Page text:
Turning the tables: Cento staff interviews journalist David Brooks

 

Turning the tables: Cento staff interviews journalist David Brooks

Posted by Student Worker in News Archive 21 Apr 2011

When New York Times journalist David Brooks entered the Davidson Room in Carnegie Hall on campus last week to talk to a group of student-newspaper staff members, all of the students rose to greet him.

“Sit down,” he said, as he looked around a little sheepishly. “I’m not the president.” Everyone laughed and took their seats.

Brooks spoke last week to a packed audience in Newlin Hall for Centre College’s annual Press Distinguished Lecture series, named in honor of Kentucky civic leaders O. Leonard and Lillian H. Press. In between talking to members of the College’s Board of Trustees, who were on campus for their annual spring meeting, and delivering his Press Lecture to the public, Brooks took the time to have a casual chat with eight staff members of Centre’s student-produced newspaper, The Cento.

It was clear by the faces of these budding journalists and media professionals that they were delighted to be part of a rare opportunity to chat intimately with someone so successful in their field. Brooks has been a New York Timescolumnist since 2003 and also serves as a commentator on PBS’ The NewsHour with Jim Lehrer. He is a frequent analyst on NPR’s “All Things Considered” and the “Diane Rehm Show.” In addition, he’s been a senior editor at The Weekly Standard and a contributing editor atNewsweek and Atlantic Monthly. He also worked at The Wall Street Journal for nine years.

The students comfortably settled into asking the man who has been called “one of the most influential opinion-makers in the world” questions about a variety of subjects.

Marla Sweitzer ’11, a studio art major from Sarasota, Fla., and also The Cento’s editor-in-chief, asked Brooks: What advice and words of wisdom do you have for students currently in college?

Brooks, without hesitation, passed along a tip he learned from interviewing professors on the subject.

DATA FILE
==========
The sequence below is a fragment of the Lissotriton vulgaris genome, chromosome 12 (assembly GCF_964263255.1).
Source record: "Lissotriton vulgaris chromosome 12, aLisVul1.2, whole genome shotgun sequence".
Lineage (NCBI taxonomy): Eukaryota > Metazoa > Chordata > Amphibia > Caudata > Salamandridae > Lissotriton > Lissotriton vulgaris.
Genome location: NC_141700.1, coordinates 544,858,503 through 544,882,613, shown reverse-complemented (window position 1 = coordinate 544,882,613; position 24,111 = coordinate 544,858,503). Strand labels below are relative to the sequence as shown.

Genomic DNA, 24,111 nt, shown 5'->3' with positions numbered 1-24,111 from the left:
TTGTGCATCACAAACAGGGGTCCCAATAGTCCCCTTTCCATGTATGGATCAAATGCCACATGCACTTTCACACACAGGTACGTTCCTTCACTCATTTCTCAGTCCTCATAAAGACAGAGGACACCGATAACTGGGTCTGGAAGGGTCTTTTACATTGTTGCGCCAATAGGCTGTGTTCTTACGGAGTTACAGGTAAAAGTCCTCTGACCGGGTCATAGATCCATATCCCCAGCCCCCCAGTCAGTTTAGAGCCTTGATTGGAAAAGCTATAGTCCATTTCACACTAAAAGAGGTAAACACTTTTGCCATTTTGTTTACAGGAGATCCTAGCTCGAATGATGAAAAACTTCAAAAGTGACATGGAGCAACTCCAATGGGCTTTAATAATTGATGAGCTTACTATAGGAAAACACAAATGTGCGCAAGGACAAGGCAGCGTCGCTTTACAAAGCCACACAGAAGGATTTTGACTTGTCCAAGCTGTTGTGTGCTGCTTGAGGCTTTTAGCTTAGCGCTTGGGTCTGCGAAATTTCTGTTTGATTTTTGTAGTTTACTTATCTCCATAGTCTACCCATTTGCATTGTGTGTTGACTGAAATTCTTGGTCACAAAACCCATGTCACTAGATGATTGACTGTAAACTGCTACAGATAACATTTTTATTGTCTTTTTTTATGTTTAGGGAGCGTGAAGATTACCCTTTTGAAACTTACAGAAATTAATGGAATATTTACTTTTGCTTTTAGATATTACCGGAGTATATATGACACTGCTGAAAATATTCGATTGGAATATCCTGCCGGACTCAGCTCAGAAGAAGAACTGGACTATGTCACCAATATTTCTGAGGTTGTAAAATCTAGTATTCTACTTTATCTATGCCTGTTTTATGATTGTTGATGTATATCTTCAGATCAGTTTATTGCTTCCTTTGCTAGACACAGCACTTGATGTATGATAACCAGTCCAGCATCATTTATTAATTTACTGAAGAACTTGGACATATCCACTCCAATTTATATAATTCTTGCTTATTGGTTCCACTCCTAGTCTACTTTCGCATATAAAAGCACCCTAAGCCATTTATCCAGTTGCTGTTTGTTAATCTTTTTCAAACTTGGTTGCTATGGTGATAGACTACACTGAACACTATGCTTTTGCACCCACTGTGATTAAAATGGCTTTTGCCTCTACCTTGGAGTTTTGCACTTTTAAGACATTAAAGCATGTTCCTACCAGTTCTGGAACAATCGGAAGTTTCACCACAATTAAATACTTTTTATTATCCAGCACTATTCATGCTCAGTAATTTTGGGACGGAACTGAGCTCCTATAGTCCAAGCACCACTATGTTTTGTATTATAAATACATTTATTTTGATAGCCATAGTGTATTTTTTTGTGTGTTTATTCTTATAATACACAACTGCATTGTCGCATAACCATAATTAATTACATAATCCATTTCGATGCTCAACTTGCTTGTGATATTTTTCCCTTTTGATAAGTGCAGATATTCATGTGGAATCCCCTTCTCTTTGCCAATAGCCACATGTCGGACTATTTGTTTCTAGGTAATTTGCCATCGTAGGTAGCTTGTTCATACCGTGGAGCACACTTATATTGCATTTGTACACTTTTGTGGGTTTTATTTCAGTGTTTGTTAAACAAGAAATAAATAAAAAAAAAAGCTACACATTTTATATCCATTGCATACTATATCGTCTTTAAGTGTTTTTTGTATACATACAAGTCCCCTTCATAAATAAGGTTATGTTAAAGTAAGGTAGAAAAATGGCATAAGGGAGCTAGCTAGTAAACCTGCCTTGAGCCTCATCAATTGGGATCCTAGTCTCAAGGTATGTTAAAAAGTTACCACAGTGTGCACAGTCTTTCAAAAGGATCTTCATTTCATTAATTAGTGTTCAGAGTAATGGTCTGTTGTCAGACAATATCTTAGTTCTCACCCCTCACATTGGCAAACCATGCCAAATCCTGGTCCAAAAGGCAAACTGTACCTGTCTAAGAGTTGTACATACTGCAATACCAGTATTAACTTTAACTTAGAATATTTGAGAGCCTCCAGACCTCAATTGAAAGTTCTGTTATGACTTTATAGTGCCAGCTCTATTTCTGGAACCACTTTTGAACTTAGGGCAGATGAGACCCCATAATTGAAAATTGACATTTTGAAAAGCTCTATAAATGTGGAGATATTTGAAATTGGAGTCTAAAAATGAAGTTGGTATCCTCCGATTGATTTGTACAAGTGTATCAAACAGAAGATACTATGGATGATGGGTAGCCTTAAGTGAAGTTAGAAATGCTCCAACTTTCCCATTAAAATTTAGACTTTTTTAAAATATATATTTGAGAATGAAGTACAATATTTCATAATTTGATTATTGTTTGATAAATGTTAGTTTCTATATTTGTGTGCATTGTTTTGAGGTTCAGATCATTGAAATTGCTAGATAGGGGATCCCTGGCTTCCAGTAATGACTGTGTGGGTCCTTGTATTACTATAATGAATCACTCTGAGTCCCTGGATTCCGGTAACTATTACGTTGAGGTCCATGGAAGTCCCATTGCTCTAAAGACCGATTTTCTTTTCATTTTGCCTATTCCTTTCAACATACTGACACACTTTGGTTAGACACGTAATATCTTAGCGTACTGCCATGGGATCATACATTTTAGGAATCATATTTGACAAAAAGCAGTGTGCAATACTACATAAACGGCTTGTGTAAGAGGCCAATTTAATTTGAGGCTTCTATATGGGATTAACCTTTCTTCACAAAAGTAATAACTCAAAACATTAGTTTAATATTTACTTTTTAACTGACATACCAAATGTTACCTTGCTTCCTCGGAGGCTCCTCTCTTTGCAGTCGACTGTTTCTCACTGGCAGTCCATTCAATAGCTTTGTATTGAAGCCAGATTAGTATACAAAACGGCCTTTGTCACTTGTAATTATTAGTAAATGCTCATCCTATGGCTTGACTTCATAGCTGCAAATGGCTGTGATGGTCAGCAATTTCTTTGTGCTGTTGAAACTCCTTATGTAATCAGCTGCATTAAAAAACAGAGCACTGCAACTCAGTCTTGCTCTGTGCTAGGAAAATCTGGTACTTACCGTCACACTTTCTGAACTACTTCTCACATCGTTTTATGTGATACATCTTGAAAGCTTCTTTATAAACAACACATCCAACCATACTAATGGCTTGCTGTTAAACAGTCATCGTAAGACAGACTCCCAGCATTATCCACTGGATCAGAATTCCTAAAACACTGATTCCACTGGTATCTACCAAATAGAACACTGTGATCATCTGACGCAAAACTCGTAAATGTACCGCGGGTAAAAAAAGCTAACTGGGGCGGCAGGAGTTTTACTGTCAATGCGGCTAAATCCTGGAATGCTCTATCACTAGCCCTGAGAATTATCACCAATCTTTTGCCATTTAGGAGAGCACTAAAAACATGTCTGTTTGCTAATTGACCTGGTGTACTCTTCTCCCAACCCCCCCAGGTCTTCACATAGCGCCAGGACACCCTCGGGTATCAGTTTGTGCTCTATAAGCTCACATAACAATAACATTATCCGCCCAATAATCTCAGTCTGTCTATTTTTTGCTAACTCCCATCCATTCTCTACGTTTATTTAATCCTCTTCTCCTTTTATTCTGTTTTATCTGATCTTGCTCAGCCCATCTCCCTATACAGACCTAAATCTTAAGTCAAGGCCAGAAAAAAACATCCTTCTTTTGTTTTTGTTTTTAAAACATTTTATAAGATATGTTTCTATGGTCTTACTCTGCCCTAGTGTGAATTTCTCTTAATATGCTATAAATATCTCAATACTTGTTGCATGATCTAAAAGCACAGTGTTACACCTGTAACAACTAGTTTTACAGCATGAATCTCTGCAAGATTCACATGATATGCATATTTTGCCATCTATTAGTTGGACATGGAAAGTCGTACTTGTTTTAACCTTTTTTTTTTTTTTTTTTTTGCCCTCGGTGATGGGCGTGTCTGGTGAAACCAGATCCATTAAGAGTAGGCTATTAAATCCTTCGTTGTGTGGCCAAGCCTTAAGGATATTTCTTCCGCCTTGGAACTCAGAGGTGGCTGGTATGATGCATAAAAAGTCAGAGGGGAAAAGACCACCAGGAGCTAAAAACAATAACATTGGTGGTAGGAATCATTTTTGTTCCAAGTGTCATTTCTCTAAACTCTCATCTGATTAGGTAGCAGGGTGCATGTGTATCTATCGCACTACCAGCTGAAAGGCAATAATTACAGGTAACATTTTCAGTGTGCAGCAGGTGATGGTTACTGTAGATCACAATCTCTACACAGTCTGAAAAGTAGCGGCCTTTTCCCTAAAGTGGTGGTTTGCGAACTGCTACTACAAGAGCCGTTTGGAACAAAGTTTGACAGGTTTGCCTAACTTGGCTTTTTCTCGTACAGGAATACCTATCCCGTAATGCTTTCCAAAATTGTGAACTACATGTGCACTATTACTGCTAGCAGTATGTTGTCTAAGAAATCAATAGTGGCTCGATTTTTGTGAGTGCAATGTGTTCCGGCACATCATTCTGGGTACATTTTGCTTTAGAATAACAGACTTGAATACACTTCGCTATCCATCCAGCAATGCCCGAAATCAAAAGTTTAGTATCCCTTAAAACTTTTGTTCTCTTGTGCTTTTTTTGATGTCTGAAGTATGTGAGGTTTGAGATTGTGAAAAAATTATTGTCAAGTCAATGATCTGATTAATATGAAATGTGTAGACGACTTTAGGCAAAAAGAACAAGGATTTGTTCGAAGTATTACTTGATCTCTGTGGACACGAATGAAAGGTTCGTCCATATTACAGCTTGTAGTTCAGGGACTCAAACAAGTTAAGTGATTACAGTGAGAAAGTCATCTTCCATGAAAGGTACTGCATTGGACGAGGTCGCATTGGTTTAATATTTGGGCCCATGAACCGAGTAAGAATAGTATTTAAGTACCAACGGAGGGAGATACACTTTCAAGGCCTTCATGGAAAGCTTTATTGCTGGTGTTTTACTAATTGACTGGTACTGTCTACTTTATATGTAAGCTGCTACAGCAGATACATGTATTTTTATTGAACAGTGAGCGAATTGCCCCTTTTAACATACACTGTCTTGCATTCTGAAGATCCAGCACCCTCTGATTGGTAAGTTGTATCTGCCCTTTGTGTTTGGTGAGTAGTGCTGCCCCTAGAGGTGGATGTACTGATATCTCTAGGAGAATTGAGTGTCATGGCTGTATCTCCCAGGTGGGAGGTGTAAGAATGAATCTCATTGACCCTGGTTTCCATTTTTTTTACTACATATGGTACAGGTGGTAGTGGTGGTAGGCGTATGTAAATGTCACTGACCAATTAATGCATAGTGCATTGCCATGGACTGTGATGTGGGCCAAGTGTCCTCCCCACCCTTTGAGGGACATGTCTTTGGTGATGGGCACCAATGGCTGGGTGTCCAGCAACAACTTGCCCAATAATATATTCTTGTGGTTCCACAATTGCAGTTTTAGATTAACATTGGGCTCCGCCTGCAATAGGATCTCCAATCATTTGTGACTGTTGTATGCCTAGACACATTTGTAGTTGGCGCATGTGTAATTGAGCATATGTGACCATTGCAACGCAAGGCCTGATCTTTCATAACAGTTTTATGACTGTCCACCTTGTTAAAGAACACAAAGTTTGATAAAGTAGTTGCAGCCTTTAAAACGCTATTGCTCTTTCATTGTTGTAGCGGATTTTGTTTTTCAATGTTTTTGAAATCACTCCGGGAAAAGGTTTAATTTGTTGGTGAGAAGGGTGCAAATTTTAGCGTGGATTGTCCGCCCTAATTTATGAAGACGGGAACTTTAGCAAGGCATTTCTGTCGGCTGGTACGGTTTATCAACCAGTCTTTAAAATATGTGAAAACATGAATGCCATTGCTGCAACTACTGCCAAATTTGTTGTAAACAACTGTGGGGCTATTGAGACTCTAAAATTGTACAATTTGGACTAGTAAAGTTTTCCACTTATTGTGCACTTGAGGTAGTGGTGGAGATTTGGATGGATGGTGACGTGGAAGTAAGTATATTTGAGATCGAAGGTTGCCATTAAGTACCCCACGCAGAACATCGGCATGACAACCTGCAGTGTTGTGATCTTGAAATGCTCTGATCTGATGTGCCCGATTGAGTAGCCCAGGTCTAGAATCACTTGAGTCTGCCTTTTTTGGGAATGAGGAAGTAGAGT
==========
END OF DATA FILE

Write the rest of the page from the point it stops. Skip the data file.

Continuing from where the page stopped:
“Study abroad,” he stated. “Nothing else is guaranteed to change your life.”

The students nodded and smiled in agreement, because this is something they already know: more than 85 percent of Centre students study abroad in nearly 40 countries on every continent except Antarctica. These eight particular students have studied in six different countries: France, China, England, Cameroon, Vietnam and Cambodia.

In fact, Centre’s study abroad program is ranked among the nation’s top three, with residential semester programs in China, England, France, Japan, Mexico, Northern Ireland and Spain. Students also study in Australia, Barbados, Cameroon, Greece, India, Israel, New Zealand and Peru, just to name a few.

Sweitzer said: “To have been able to ask Brooks about relevant issues facing college students was enlightening.”

Brooks, who is a supporter of a liberal arts higher education, also advocated something else Centre students are very familiar with: “Be aggressive in getting to know your professors,” he advised. “You might not remember what they teach, but you’ll remember how they are.” Centre professors are famous for inviting students into their homes for dinner and conversation, chatting at coffee shops, and playing basketball together.

Brooks also encouraged the Centre students to try enough things in order to discover their true professional goals.

“Graduate with some sense of what really arouses your passion,” he advised.

Tess Simon ’12, Cento news editor and an English and French double major from Lexington, Ky., said that she would have loved even more time with Brooks in order to “soak in as much of his knowledge as possible.”

“His views on a liberal arts education reaffirmed in my mind the decision to come to Centre,” Simon said. “He noted that while universities that teach to the job seem artificially more important, a liberal arts education provides you with the tools to succeed in life, both personally and on a job.”

Elizabeth Trollinger ’11, a history and English double major from Danville, recalled a story Brooks shared about his time with William F. Buckley, Jr., and the lesson he learned about college newspapers.

Brooks was the opinion editor at the University of Chicago’s campus newspaper. During his junior year, because he was “young and a smart-aleck,” he wrote a parody of William F. Buckley, Jr.’s book Overdrive.

“It was kind of mean,” Brooks laughed. Then Buckley came to campus for a talk, and during his talk, Buckley said, “David Brooks, if you’re in the audience, I want to give you a job.”

“And that was the big break of my life,” Brooks told the students. He then passed on to them a bit of advice Buckley had given him: “Being editor of a school newspaper is the only time everyone will care about what you have to say.” Trollinger, the Cento managing editor, said Brooks’ story made her feel proud of her involvement with the newspaper.

“The fact that he was here at Centre, and willing to meet with all of us Cento staffers, was a great way to top off the end of my Cento career!” Trollinger said.